Germany apologizes for genocide in Namibia

The World
Two human skulls are shown in a glass case with several people wearing dark suits in the background.

Skulls of Ovaherero and Nama people are displayed during a devotion attended by representatives of the tribes from Namibia in Berlin, Germany. Germany has reached an agreement with Namibia that will see it officially recognize as genocide the colonial-era killings of tens of thousands of people.

Michael Sohn/AP/File photo

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Germany on Friday formally acknowledged that it committed genocide in the colonial-era killings of tens of thousands of people in Namibia. After five years of talks on the events that unfolded between 1904-1908, while Germany was a colonizer in Namibia, Foreign Minister Heiko Maas said Germany will offer financial support of $1.3 billion, largely on development projects, and has officially asked for forgiveness over the massacres.

Moscow banned French and Austrian passenger airlines from flying over Russian airspace on Friday in an apparent retaliation over bans on European Union carriers entering Belarus’s airspace. French and Austrian carriers were seeking alternative routes to bypass Belarus. The Russia escalation follows European Union bans on Minsk after Belarus’ President Alexander Lukashenko’s diverting of a flight on Sunday to the capital, and the arrest of opposition activist and journalist Roman Protasevich.

AG Garland moves on hate crimes
US Attorney General Merrick Garland announced in a memo on Thursday new steps to combat the growing number of hate crimes in the US. Garland plans to expand funding, and offer additional resources to states for tracking and investigating hate crimes. The attorney general also created a new role in the Justice Department focused on hate crimes, coordinating with prosecutors and acting as a central “hub,” among other measures.

From The World

Lawsuits bring attention to caste discrimination in the US

People across the US are divided over whether caste should be added as a protected class under anti-discrimination policies. This month, lawyers representing lower-caste workers building a temple for a Hindu group in New Jersey filed a lawsuit claiming they were forced to work for less than $2 an hour. And in California, student leaders are pushing to pass resolutions recognizing caste as a protected category on their campuses.

Remembering author Eric Carle

Eric Carle, author and illustrator of the children's book “The Very Hungry Caterpillar” and other works died on Sunday at the age of 91. Despite the joy evident in his work, his early life was marked by traumatic events. The World's Carol Hills spoke with Michelle Martin, Beverly Cleary professor for children and youth services at the University of Washington, about his life and work.

"Some of the reasons why he has so many books about small insects is that he says that his father taught him to look closely at things and really to pay attention" Martin said.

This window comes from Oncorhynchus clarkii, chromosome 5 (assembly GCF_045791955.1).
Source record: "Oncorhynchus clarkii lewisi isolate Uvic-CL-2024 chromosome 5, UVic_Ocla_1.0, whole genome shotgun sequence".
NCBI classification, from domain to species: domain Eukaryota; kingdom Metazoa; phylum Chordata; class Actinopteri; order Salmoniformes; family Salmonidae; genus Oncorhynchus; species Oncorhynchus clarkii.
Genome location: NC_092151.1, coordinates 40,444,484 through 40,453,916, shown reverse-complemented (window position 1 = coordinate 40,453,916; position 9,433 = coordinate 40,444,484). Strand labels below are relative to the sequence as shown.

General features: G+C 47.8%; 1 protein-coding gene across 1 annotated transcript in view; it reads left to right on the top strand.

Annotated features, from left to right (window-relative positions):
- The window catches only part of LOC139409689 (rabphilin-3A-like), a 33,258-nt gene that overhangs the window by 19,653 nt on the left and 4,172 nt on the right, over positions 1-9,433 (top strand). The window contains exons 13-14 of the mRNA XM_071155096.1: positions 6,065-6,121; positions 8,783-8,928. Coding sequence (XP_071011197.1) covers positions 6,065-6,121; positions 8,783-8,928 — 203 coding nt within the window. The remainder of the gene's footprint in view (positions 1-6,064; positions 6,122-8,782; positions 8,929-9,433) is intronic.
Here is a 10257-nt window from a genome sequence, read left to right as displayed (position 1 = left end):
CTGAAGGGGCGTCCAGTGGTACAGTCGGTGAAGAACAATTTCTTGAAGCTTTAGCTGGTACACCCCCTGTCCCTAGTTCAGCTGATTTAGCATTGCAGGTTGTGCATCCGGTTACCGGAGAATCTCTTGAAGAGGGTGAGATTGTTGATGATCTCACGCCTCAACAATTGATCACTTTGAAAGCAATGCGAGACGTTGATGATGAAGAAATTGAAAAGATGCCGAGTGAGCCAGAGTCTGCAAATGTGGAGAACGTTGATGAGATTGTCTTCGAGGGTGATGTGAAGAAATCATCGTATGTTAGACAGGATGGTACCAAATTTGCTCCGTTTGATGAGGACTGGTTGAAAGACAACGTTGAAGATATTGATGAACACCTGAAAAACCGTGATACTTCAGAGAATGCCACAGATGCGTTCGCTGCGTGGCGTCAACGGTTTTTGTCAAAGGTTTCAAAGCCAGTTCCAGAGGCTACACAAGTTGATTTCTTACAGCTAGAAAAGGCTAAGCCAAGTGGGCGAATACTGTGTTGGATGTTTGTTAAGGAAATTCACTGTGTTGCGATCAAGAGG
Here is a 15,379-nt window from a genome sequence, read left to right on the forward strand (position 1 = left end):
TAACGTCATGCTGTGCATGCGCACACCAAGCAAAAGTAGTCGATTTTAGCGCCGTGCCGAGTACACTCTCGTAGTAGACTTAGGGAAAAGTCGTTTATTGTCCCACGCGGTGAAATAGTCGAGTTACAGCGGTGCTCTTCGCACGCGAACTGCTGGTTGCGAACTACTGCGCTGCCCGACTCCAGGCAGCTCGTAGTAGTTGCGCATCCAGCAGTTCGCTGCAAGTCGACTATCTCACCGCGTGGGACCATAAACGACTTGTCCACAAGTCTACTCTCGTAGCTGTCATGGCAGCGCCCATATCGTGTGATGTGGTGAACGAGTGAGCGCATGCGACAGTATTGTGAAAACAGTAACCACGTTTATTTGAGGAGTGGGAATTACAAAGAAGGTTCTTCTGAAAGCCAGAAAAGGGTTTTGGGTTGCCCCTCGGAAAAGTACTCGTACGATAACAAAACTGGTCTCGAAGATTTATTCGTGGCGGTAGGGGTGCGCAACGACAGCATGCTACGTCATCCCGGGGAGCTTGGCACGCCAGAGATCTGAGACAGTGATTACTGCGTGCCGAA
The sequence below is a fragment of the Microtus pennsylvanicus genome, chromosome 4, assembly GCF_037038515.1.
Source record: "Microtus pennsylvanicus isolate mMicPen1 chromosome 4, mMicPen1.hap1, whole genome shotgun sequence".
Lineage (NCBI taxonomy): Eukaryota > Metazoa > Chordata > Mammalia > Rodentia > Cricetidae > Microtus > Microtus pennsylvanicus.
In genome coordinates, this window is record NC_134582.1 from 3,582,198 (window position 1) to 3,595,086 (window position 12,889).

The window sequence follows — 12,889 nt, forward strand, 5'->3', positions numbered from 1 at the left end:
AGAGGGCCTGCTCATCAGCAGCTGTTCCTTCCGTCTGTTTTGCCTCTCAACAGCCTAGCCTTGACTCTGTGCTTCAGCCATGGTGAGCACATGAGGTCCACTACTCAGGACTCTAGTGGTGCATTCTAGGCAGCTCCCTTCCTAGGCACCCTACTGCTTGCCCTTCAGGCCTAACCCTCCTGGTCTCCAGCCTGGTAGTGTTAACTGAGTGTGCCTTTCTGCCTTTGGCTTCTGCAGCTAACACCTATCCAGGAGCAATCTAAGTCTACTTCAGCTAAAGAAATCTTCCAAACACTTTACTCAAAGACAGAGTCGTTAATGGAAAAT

Bright spot

There may be hope in reversing deforestation. The Atlantic rainforest in eastern Brazil is providing a possible blueprint for what it takes to create a successful forest restoration program.

The Institute for Ecological Research has worked with conservation groups to plan regrowth in places that help connect the habitats of endangered species, allowing them to rebound — like the rare  black lion tamarin monkey. Learn more about this in our Big Fix segment.

The Atlantic rainforest in Brazil is a beacon for global forest restoration.

The Atlantic rainforest in Brazil is a beacon for global forest restoration. 


Courtesy of Laurie Hedges/IPÊ

In case you missed it

Listen: Scientists revive the COVID ‘lab leak’ debate

Marion Koopmans, right, and Peter Ben Embarek, center, of the World Health Organization team say farewell through a handshake with a blue banner in the background

Marion Koopmans, right, and Peter Ben Embarek, center, of the World Health Organization team say farewell to their Chinese counterpart Liang Wannian, left, after a WHO-China Joint Study Press Conference at the end of the WHO mission in Wuhan, China, Feb. 9, 2021.


Ng Han Guan/AP/File photo

A group of prominent scientists in the field of virology are calling for an independent investigation to explore the origins of COVID-19. This week, protesters in Iraq took to the streets again to demand an end to a wave of assassinations and intimidation by Iran-supported militia groups. Also, the Biden administration has redesignated Temporary Protected Status — or TPS — to Haitians living in the US. And, The World remembers Eric Carle, beloved author of the famous children’s book, “The Very Hungry Caterpillar,” who died this week.

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